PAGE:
SPECIES

White-crowned Manakin Dixiphia pipra

Guy M. Kirwan, David Snow, and Andrew J. Spencer
Version: 2.0 — Published April 2, 2020

Behavior

Welcome to Birds of the World!

You are currently viewing one of the free accounts available in our complimentary tour of Birds of the World. In this courtesy review, you can access all the life history articles and the multimedia galleries associated with this account.

For complete access to all accounts, a subscription is required.

Subscribe Now

Already a subscriber? Sign in

Self-Maintenance

Especially in Amazonia, the species will share regular bathing sites with other piprids, e.g., at Cristalino Jungle Lodge, Mato Grosso, Brazil, with Snow-capped Manakin (Lepidothrix nattereri), Red-headed Manakin (Ceratopipra rubrocapilla), and Blue-backed Manakin (Chiroxiphia pareola) (1). At least in the breeding season, males seem to depend on a single bathing sites, whereas the wider-ranging females (see Dispersal and Site Fidelity ) may use several such sites (67).

Sexual Behavior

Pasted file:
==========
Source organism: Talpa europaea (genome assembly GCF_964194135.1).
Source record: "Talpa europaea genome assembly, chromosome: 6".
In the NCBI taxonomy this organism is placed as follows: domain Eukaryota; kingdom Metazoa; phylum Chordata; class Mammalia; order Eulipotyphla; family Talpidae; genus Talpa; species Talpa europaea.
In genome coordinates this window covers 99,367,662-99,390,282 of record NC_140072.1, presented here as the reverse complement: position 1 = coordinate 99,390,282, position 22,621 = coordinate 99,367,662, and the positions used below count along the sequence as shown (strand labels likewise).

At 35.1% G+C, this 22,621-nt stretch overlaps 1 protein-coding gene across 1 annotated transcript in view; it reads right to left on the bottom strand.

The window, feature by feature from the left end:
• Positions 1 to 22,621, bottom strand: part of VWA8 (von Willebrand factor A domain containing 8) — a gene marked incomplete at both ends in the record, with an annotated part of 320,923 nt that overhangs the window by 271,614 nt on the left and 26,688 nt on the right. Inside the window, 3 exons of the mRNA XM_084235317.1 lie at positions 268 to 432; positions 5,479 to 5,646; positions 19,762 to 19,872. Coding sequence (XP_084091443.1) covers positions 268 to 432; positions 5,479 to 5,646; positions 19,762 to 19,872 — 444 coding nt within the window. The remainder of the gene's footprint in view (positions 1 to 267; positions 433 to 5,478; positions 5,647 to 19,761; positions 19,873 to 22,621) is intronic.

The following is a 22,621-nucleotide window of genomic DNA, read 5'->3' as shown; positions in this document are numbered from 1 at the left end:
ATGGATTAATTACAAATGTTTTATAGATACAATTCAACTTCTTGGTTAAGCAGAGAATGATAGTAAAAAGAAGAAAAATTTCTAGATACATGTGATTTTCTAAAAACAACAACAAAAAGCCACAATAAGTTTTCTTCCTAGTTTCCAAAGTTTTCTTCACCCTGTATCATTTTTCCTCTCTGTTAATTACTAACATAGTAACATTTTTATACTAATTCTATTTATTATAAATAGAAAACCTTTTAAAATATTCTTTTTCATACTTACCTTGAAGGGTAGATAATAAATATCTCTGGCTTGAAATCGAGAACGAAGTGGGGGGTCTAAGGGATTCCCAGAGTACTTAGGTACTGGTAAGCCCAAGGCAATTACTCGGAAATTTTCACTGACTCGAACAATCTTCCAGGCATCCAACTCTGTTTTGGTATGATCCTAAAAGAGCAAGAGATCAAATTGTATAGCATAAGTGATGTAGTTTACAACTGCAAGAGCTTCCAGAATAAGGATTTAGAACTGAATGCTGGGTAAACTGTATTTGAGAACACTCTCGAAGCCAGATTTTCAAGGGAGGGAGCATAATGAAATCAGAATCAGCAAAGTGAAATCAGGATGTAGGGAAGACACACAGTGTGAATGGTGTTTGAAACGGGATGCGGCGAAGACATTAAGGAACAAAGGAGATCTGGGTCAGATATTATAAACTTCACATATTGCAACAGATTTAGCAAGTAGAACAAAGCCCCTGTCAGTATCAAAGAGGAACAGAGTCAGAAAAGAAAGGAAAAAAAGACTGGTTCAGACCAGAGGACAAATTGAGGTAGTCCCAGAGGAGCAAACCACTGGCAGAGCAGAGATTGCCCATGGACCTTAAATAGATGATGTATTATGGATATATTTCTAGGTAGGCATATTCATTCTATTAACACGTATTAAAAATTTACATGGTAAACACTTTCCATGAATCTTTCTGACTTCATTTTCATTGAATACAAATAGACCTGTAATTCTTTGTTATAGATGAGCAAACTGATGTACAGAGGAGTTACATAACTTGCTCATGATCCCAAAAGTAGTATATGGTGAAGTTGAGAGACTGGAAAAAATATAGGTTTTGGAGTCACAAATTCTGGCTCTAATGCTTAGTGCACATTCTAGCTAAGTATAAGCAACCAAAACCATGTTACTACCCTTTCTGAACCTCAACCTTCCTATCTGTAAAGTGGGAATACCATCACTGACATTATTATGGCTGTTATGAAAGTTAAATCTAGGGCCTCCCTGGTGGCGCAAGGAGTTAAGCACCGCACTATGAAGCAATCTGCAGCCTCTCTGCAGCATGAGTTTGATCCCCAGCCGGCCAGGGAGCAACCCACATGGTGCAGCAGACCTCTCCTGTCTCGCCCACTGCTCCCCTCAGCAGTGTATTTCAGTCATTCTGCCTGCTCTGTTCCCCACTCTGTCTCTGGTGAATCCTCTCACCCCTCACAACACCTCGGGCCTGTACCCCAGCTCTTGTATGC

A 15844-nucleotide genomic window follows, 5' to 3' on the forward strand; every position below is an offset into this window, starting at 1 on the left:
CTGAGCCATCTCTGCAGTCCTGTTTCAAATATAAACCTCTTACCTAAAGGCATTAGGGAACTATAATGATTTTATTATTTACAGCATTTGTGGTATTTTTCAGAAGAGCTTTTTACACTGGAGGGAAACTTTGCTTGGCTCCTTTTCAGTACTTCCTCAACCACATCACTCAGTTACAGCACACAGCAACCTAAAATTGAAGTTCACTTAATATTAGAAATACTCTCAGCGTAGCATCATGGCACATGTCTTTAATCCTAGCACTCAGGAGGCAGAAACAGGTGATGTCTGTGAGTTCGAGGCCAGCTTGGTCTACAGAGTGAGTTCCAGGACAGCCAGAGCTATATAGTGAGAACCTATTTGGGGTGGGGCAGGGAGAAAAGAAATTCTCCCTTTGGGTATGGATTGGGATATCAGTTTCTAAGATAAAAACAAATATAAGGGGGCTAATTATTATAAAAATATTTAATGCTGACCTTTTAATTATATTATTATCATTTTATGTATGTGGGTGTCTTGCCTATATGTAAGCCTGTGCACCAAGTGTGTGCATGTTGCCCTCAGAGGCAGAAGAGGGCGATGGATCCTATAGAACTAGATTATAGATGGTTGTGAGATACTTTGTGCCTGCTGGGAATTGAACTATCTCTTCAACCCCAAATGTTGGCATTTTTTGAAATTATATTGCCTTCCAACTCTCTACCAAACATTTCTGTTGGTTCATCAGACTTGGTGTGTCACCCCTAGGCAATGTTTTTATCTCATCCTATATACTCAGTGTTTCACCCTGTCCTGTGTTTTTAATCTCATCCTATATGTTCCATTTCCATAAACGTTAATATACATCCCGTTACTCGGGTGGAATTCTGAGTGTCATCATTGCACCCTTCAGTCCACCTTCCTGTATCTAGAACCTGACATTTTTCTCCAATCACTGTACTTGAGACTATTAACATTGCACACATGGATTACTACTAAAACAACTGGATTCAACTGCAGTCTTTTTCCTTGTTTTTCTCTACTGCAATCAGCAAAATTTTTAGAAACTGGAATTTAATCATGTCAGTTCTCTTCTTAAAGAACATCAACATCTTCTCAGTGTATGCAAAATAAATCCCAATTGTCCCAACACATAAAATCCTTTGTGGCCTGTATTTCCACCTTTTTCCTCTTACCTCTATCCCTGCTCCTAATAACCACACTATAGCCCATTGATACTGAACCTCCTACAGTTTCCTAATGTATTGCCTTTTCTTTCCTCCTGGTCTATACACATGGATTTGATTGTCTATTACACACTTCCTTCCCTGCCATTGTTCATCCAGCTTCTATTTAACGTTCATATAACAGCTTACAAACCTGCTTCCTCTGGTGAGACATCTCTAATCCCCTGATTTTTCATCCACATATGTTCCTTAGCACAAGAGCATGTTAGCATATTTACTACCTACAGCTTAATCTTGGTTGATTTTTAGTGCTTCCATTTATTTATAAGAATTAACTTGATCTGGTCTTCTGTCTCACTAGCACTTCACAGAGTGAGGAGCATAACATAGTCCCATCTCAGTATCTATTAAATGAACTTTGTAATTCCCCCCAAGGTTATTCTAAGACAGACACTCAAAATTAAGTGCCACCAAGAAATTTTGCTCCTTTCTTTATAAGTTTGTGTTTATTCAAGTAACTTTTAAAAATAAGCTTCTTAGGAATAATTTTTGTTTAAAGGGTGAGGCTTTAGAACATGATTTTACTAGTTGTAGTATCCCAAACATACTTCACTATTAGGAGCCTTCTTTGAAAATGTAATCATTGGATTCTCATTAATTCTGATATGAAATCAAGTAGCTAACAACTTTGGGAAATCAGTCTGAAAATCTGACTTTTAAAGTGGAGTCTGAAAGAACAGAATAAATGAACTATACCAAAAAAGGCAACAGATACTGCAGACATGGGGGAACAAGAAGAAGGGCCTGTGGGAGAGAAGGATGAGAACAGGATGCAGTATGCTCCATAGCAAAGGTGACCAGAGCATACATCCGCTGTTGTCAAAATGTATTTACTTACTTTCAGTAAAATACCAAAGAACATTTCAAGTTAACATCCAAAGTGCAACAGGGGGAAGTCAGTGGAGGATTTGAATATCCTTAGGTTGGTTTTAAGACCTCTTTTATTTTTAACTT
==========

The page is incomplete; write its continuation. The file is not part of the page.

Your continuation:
Male displays usually, but not always, at ‘exploded’ or dispersed leks (77, 78), on slender low branches (including vines), all of them thin, horizontal and largely leafless, from which it makes short stereotyped flights, often with the crown feathers spread outwards. Detailed observations of these displays are available for only three of the described subspecies, the nominate (in Guyana) (77), D. p. coracina (in eastern Ecuador) (79), and D. p. cephaleucos (in southeastern Brazil) (74). Dispersed leks are typically separated by a mean distance of 68 m (range 41–113 m) in Brazil (74), and relatively open areas of forest are generally favored (77, 74). Display perches are generally sited 2–7 m above ground and are generally close to wet ground, whilst each male occupies a territory of between 30 × 17 m and 40 × 38 m while displaying (74). In southeastern Brazil, most males are neither in visual nor auditory contact with neighboring males, which is not the norm in dispersed lek species, wherein males are typically in vocal contact. Each territory (court) can be visited by adult males, young males, and females. In southeast Brazil, display ‘tails off’ to basically nothing by 09.00 hrs (74). From eastern Ecuador, Loiselle et al. (79) reported that the species favors highly dissected drainages as lek sites, and that the number of males per lek varies from one to seven (versus 3–4, plus single display sites, in southeast Brazil 74). In the latter region, some males, especially those in non-adult plumage, also visit what are termed ‘collective display sites’, 30 m in diameter, around a centrally located curved vine situated close to individual display sites, with up to ten birds, most of them definitely males, recorded visiting these sites over the course of a single day (74).